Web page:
the assumption of responsibility for the welfare of the world











2004 February 29


There is a psychic price to be paid for insincerity. There is nothing karmic to it, as far as I know, no reason to suppose that the consequences of insincerity will somehow be revisited on the insincere, measure for measure. The price is more complicated and personal. It is in the nature of insincerity to be against a large part of the individual’s own inclinations. The insincere person is selling its soul, and if the soul is not literal, the selling often is. Like all commercial transactions, the barter is between two things momentarily considered equivalent. We cannot get anything without giving up something of equal value. I celebrate the virtue of honesty; but at the same time, I have been parcelling out my soul in modest increments in exchange for psychological and material goods that seemed necessary at the time. These goods may in fact have value. The question is whether, when the capital is completely spent, I will have gotten my soul’s worth.

Last week I learned that an ignorant bore I had been humoring as a part of my job was the very person whose incredibly-demeaning behavior I had months ago advised a coworker not to tolerate. I myself did not witness the demeaning behavior, or have any clue that the two persons were the same. To me, his worst offense was a trivial lie, hardly worth mentioning in this world. The hardest thing I had to do was remain polite in the face of moronic discussions of history and language with someone who compared himself to me as a polymath, which naturally inclined me to dismantle him ― in the same way that some greater polymath obviously needs to dismantle me. I merely thought he was a blowhard, not a jerk; but that did not console me when I realized that I had been granting tolerance to someone I had previously declared unworthy of it. When all was known, I felt I should have known better. I felt I had betrayed my friend and I knew I had betrayed myself.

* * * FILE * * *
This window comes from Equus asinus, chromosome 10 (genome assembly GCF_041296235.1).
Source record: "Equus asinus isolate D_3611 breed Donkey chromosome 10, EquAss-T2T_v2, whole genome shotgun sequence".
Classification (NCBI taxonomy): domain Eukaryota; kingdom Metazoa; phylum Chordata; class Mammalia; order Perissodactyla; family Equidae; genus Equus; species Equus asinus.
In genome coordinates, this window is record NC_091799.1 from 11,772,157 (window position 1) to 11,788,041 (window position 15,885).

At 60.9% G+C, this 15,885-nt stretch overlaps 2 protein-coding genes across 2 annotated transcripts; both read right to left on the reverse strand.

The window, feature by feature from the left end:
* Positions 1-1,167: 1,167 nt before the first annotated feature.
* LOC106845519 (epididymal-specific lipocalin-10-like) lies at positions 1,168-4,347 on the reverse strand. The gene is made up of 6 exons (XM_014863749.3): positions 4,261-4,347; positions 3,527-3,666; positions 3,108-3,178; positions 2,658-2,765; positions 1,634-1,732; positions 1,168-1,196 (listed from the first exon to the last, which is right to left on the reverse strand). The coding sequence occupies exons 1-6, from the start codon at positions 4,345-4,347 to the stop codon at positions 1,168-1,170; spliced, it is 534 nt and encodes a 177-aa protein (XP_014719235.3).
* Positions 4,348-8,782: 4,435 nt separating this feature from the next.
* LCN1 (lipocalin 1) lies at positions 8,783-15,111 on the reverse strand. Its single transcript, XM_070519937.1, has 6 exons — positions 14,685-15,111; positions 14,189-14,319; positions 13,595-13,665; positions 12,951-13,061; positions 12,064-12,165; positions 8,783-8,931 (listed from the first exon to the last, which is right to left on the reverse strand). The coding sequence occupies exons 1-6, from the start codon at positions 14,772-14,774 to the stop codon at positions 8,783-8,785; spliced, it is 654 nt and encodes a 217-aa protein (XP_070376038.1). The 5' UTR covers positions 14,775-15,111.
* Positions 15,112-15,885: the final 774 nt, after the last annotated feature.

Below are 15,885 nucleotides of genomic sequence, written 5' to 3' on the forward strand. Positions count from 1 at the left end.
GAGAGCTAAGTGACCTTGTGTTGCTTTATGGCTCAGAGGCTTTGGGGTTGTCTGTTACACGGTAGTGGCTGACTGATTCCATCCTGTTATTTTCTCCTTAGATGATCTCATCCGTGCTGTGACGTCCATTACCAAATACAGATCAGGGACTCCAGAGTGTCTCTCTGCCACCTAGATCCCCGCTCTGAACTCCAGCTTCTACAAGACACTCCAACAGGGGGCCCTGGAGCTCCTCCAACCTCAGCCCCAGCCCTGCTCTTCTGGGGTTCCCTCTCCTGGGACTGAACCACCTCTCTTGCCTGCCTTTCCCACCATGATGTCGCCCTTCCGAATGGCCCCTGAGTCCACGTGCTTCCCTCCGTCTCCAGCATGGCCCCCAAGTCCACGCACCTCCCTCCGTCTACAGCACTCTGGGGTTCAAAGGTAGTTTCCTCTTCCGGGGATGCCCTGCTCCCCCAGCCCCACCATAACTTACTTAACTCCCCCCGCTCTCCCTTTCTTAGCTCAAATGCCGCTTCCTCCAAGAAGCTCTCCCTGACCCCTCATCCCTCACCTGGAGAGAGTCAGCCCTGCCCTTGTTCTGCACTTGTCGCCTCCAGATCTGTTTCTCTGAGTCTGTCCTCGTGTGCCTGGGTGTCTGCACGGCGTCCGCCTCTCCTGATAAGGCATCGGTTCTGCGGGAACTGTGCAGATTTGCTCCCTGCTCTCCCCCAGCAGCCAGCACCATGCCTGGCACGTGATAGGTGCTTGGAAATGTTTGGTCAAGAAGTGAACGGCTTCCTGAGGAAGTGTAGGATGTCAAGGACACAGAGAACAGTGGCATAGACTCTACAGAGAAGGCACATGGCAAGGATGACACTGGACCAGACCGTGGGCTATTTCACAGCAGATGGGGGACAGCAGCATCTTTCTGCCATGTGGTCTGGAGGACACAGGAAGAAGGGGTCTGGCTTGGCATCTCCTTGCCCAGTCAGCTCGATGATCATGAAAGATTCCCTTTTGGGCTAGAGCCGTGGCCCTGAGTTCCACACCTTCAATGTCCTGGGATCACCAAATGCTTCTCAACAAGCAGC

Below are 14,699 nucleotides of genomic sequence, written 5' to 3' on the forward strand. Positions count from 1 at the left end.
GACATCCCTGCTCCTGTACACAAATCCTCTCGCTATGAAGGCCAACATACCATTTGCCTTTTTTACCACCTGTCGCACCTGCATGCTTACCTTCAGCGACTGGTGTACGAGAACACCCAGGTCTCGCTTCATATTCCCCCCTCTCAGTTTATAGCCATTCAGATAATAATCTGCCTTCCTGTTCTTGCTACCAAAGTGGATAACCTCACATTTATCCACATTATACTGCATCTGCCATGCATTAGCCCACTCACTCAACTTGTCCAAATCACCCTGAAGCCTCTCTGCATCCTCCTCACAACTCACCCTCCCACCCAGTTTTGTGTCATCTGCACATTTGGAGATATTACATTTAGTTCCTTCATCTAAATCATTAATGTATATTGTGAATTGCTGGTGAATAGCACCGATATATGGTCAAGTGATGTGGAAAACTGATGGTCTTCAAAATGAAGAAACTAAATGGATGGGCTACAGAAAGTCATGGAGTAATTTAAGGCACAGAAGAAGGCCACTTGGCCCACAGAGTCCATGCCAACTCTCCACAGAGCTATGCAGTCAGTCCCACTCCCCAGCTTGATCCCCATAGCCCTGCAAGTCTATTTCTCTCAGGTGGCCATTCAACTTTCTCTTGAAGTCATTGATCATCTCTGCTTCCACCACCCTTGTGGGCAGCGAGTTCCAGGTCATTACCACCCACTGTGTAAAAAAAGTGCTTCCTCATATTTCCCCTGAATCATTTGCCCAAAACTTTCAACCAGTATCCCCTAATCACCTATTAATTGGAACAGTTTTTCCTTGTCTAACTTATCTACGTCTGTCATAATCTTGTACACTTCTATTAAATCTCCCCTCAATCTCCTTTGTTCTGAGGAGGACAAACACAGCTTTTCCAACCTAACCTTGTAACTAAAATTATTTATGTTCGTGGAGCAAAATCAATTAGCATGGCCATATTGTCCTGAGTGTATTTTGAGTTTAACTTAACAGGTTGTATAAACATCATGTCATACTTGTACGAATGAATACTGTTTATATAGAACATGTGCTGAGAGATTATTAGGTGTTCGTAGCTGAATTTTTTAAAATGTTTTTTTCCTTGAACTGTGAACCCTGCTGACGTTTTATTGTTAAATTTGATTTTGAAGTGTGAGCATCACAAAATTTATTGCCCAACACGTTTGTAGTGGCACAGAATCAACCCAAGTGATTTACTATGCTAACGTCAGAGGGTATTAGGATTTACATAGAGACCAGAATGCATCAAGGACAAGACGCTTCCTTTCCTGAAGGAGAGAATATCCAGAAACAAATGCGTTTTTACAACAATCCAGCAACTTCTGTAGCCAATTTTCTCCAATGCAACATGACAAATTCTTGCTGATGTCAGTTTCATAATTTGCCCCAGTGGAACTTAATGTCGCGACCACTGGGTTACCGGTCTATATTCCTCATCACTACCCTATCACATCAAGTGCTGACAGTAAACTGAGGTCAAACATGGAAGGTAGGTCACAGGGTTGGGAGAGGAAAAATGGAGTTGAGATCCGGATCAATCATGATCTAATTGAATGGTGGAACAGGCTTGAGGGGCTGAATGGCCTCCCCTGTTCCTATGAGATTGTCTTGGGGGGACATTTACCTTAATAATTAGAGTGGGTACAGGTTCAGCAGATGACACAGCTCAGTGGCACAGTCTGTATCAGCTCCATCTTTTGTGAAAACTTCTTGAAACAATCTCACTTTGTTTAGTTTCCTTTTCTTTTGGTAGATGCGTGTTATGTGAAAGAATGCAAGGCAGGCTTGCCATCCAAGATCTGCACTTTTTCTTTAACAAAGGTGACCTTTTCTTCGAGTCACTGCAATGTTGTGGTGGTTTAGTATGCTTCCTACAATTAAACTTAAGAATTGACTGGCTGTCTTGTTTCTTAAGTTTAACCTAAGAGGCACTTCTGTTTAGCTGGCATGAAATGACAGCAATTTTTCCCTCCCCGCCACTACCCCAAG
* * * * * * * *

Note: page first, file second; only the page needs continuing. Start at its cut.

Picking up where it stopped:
Clearly in this context there is a difference between honesty and sincerity; a liar who lies is therefore not being insincere. When Ari Fleischer opens his mouth and says something positively false, could he possibly be more true to himself? When, however, Ari Fleischer appears before me as a customer, which he has done, and I treat him like a valued customer, rather than the vile apologist of dominion that he is, I am clearly being untrue to myself, even though I say nothing that is technically false.

Though Fleischer has moved on, his position as White House press secretary has been filled by some other liar who has no shame and therefore is not being insincere when he deliberately misleads. This trait is not confined to Republican spokespersons, merely exemplified by them, since they are using their powers for nothing but ill, and are taking personal responsibility for lying about policies which they do not set and cannot even influence. They are complete political professionals; and most of their colleagues do the same thing, sacrificing body and soul for a cause, in total anonymity.